Bradley Merrill Thompson Quoted in Article, “FDA Targets DTC Gene Test Company, Possibly Signaling Broader Enforcement”

Inside Health Policy

Bradley Merrill Thompson, a Member of the Firm in the Health Care and Life Sciences practice, in the Washington, DC, office, was quoted in an article titled "FDA Targets DTC Gene Test Company, Possibly Signaling Broader Enforcement."

Following is an excerpt:

FDA Friday (Nov. 22) told a popular direct-to-consumer genetic testing company that its products are unapproved medical devices and should be pulled from the market -- a warning that, taken with FDA's revision last week of a broader policy on research and investigational use only in-vitro diagnostics, shows the agency plans to pursue diagnostic enforcement, said an industry attorney. ?...

The action coincides with FDA's release last week of a revised guidance on in vitro diagnostics labeled for research or investigational use only. In the document, FDA shifts its stance on determining whether these products are being used inappropriately. The 2011 draft asked manufacturers to police the use of their products, drawing criticism from industry and a bill intended to blunt its effect. The updated document focuses more on the totality of the circumstances surrounding the product's distribution, such as labeling and marketing.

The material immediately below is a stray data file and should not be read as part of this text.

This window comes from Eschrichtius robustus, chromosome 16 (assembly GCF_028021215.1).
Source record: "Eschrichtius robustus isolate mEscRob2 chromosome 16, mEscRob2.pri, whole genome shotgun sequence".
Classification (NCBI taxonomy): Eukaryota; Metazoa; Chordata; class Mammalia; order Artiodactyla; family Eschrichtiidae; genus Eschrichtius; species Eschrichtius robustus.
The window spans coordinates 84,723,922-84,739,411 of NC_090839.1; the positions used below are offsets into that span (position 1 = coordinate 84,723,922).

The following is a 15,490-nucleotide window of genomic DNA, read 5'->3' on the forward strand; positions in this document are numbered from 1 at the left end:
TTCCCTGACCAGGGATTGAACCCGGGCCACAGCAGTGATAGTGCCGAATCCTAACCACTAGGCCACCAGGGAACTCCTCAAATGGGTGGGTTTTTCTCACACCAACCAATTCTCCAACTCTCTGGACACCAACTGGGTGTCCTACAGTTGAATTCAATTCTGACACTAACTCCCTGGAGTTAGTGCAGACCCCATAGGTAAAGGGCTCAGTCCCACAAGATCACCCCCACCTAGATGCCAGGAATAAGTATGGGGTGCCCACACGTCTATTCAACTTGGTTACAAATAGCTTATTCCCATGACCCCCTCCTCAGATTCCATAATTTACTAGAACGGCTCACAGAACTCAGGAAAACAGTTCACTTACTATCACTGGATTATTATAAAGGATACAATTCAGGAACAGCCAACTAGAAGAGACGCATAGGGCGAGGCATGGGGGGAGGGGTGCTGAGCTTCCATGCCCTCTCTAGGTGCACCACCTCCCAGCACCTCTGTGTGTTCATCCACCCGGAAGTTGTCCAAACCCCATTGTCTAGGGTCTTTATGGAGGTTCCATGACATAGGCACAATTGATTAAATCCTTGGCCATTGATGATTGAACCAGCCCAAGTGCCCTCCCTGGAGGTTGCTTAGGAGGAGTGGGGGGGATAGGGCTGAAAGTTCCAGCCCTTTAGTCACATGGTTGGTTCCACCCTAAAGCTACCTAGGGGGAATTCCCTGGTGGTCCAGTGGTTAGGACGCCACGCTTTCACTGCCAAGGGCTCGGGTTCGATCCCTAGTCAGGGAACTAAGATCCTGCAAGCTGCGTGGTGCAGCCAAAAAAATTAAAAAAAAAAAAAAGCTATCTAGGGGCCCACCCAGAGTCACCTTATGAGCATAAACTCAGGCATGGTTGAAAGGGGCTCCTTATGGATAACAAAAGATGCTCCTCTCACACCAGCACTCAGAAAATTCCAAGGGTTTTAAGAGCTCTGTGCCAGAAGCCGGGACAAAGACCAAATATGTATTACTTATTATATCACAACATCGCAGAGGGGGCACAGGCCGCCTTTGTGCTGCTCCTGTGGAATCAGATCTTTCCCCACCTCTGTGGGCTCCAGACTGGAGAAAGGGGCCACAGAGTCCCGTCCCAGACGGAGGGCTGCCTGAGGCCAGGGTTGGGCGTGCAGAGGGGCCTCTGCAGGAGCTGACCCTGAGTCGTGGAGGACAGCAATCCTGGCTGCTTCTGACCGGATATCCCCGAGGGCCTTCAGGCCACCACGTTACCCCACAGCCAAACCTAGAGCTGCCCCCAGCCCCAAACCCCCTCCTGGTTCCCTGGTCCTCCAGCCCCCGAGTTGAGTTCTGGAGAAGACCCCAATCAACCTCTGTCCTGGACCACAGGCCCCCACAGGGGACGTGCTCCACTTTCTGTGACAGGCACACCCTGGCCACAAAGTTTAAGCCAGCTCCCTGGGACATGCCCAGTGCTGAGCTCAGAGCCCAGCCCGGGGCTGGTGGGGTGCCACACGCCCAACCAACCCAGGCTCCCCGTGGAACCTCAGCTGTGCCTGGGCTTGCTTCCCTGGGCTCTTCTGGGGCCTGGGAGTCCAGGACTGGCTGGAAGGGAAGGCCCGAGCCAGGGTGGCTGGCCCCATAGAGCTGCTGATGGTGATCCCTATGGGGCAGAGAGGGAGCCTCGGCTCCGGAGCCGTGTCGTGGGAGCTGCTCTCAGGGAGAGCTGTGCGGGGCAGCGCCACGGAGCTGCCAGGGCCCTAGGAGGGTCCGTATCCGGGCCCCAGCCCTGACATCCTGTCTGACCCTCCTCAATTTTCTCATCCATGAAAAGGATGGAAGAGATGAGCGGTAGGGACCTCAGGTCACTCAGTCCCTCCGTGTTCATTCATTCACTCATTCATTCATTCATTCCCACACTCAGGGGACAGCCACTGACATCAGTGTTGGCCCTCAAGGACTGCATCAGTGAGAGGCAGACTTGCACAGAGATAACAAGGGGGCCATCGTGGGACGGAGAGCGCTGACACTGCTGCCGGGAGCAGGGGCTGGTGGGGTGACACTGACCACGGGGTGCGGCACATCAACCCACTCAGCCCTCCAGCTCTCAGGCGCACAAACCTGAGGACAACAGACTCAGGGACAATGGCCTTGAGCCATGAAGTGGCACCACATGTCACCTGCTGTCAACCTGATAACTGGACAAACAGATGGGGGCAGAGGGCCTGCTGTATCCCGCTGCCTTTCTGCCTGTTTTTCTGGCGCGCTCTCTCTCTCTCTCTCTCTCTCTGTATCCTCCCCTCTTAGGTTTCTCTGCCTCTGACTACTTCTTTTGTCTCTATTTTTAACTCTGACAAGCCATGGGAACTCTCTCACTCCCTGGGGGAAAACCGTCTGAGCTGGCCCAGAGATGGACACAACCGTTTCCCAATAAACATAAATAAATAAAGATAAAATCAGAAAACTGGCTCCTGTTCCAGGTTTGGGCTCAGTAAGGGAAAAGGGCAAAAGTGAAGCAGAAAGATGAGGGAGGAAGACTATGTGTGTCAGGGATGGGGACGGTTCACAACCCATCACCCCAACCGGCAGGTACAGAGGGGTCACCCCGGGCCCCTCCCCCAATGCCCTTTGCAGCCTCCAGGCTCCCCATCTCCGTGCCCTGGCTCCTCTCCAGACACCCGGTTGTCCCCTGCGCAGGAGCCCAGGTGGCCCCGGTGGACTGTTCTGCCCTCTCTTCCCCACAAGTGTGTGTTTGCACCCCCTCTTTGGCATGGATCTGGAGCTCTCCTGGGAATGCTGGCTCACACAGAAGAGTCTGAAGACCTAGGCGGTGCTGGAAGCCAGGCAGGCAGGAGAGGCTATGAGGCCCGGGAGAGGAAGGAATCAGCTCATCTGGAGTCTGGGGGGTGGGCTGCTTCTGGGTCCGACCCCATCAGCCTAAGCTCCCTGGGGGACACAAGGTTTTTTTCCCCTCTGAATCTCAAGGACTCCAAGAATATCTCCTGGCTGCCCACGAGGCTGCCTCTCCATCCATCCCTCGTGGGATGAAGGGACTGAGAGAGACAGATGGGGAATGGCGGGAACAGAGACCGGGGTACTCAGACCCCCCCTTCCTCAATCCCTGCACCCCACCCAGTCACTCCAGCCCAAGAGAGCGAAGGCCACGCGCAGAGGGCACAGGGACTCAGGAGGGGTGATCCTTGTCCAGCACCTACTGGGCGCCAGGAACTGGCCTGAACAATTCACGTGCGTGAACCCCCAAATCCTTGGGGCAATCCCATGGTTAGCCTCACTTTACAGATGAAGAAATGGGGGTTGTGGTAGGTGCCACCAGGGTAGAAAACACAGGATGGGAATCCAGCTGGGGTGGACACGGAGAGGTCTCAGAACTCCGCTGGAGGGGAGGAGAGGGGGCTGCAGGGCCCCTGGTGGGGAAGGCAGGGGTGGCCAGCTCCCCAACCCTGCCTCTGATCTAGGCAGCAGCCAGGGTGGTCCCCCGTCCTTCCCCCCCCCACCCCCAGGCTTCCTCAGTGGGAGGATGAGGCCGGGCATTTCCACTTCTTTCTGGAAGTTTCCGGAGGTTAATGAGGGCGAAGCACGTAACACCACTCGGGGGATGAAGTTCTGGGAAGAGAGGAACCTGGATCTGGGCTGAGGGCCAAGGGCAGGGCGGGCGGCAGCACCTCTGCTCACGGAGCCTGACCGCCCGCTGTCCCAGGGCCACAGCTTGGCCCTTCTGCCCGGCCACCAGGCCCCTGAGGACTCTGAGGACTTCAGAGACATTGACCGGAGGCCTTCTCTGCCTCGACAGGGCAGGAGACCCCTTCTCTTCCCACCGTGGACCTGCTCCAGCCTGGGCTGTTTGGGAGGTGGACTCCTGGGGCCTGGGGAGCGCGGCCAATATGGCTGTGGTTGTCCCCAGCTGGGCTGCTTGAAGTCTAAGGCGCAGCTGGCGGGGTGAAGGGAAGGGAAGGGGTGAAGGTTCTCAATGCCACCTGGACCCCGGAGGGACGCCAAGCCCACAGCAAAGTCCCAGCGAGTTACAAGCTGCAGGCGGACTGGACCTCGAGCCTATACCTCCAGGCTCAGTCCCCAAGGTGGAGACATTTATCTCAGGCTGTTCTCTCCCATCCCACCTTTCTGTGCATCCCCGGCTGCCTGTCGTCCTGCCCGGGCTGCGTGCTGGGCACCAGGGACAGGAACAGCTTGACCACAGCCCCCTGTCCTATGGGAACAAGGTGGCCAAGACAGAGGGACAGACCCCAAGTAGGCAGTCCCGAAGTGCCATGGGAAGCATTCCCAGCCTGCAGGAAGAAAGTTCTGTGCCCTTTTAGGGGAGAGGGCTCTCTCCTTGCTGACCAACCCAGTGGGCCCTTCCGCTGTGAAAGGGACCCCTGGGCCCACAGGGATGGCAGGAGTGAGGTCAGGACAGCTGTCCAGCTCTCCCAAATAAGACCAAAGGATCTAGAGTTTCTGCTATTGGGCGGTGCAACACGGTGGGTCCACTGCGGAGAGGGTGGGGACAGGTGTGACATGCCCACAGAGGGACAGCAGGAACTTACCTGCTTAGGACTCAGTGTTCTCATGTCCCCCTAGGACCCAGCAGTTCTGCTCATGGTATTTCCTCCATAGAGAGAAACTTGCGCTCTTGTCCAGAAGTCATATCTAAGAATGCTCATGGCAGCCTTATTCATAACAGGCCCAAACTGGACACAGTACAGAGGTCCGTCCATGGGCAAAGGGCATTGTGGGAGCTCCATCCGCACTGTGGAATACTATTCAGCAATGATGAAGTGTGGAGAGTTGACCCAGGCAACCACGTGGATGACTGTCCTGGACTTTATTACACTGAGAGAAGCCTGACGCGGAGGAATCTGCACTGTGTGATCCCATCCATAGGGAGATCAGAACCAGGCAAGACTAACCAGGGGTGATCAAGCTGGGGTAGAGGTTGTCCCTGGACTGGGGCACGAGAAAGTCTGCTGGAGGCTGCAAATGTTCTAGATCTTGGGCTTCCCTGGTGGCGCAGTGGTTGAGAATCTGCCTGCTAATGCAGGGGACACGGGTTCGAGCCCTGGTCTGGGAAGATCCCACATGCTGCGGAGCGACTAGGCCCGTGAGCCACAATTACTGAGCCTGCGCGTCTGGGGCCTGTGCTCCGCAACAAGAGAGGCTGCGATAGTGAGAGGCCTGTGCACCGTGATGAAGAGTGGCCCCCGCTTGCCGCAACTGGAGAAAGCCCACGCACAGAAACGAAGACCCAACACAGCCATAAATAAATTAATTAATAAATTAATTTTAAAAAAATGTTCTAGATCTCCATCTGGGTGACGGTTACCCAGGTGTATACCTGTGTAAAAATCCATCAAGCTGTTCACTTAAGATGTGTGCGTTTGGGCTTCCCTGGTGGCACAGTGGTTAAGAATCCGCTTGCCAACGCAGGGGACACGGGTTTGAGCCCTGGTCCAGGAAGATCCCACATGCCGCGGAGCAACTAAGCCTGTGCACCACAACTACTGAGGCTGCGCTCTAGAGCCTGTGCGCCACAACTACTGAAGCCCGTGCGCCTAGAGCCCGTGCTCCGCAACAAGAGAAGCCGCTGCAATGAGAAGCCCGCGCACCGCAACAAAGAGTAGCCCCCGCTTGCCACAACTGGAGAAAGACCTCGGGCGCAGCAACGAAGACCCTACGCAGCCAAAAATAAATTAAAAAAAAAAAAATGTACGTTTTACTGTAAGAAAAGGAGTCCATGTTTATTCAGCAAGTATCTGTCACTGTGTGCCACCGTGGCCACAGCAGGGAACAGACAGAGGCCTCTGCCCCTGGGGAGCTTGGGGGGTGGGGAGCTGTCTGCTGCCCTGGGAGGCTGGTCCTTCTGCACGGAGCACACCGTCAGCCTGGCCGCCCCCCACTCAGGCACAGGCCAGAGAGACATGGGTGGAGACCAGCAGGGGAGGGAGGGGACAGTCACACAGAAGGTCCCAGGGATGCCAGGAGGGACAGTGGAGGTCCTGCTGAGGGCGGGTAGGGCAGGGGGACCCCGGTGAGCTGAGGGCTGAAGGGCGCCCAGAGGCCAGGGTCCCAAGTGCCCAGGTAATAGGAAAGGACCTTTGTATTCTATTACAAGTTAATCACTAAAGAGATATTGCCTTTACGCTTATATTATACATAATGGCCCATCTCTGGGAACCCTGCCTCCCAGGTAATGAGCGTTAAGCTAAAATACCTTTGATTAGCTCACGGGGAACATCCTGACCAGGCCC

The revised document and the high-profile warning letter send a message, said Bradley Merrill Thompson, an attorney with Epstein Becker Green.

"I think what FDA is saying to the diagnostics industry generally is, 'We're ready for enforcement,'" Thompson said. Still, the agency's enforcement will likely be restricted to strategically chosen cases, he said. ?...

Thompson said there has been a longstanding debate about whether DTC genetic testing products make wellness claims or disease-specific claims, with the latter bringing them under FDA regulation. ?...

But the warning letter draws a line between wellness and disease claims in the genetic testing arena in lieu of guidance, sending a message to other similar companies, Thompson said. "FDA will oftentimes go after the most visible company in a sector to send a message to everyone else," Thompson said.